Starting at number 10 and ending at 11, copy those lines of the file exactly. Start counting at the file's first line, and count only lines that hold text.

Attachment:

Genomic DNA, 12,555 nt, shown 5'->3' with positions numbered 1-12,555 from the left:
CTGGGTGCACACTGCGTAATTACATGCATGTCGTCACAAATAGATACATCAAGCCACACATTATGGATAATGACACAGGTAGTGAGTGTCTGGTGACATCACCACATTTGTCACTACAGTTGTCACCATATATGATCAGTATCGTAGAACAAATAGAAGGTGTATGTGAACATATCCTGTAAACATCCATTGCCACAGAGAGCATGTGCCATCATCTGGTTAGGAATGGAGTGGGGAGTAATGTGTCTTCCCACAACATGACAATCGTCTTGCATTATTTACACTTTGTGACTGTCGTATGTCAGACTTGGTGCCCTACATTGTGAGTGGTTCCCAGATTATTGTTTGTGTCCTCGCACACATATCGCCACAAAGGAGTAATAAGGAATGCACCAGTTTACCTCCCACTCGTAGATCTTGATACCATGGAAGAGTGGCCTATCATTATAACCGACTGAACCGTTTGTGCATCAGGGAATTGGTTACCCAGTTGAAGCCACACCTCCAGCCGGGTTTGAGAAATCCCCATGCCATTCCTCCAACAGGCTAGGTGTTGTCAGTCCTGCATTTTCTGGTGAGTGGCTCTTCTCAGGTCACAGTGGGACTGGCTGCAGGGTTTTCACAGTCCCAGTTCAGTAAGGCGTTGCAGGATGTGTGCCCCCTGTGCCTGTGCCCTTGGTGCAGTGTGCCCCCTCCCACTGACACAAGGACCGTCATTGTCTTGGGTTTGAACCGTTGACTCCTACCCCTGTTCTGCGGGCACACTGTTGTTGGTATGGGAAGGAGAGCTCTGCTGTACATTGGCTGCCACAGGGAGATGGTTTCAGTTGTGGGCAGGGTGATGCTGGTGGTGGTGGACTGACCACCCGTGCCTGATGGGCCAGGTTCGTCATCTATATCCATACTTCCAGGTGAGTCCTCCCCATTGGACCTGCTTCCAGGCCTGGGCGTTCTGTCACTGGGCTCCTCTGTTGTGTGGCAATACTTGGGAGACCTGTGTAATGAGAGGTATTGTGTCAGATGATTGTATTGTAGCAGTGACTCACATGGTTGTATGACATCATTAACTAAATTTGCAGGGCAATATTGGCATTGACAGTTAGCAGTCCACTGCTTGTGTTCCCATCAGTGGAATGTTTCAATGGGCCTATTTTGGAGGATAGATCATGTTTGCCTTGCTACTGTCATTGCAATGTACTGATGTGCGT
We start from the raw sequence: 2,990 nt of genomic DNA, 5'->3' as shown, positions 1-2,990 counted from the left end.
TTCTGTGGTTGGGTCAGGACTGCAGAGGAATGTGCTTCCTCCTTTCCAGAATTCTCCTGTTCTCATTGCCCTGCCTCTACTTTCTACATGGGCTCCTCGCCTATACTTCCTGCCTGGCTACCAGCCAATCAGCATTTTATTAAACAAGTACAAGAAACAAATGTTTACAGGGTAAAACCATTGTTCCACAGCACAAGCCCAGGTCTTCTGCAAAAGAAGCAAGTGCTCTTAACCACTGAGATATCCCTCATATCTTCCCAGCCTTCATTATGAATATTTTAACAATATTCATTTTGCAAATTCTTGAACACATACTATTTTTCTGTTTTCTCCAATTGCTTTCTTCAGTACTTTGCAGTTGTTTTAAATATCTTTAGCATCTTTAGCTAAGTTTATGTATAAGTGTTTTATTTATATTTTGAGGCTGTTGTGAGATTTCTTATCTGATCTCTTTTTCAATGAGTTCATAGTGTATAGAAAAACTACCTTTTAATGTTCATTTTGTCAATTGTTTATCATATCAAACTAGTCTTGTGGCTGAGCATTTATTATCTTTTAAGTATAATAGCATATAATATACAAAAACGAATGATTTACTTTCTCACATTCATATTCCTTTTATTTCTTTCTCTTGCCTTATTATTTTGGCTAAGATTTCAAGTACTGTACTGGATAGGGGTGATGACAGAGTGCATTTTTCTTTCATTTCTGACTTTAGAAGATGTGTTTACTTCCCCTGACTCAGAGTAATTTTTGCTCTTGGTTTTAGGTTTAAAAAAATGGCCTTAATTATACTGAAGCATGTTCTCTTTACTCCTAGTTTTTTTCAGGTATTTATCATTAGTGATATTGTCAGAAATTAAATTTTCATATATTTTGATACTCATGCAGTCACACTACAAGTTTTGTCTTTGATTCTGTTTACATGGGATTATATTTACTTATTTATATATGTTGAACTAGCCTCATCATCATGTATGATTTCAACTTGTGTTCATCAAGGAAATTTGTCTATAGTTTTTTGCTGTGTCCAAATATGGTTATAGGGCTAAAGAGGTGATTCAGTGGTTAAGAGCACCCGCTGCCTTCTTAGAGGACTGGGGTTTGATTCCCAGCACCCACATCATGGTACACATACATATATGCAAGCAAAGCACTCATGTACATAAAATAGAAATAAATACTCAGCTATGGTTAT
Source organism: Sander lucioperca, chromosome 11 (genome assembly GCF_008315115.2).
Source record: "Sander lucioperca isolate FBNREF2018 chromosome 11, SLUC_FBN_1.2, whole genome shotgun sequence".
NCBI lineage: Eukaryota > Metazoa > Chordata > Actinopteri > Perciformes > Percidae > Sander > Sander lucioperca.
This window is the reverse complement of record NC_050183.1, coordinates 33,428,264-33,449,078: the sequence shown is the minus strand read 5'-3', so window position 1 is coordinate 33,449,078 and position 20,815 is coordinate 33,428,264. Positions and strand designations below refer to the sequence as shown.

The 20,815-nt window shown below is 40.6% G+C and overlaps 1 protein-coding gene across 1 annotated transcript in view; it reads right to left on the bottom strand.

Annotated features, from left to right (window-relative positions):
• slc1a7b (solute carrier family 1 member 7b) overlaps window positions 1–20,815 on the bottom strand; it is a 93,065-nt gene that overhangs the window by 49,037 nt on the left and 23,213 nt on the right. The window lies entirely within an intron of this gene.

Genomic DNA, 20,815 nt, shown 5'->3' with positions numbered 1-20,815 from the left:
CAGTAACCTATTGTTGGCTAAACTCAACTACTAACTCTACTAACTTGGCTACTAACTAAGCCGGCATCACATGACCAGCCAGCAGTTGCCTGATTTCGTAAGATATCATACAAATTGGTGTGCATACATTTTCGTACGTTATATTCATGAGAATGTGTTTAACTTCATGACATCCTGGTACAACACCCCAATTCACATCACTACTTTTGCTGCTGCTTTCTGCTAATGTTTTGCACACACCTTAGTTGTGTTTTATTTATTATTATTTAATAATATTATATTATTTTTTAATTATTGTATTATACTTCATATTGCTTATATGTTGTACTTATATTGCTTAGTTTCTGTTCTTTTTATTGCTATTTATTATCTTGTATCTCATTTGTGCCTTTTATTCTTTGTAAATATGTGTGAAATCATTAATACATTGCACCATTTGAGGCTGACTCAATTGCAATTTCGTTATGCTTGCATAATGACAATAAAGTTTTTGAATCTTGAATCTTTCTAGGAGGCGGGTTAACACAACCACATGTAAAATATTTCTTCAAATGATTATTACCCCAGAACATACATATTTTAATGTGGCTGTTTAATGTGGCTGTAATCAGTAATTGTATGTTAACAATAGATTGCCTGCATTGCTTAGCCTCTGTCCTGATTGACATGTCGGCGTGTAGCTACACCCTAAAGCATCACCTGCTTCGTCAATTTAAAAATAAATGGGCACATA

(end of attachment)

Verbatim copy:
Annotated features, from left to right (window-relative positions):
• slc1a7b (solute carrier family 1 member 7b) overlaps window positions 1–20,815 on the bottom strand; it is a 93,065-nt gene that overhangs the window by 49,037 nt on the left and 23,213 nt on the right. The window lies entirely within an intron of this gene.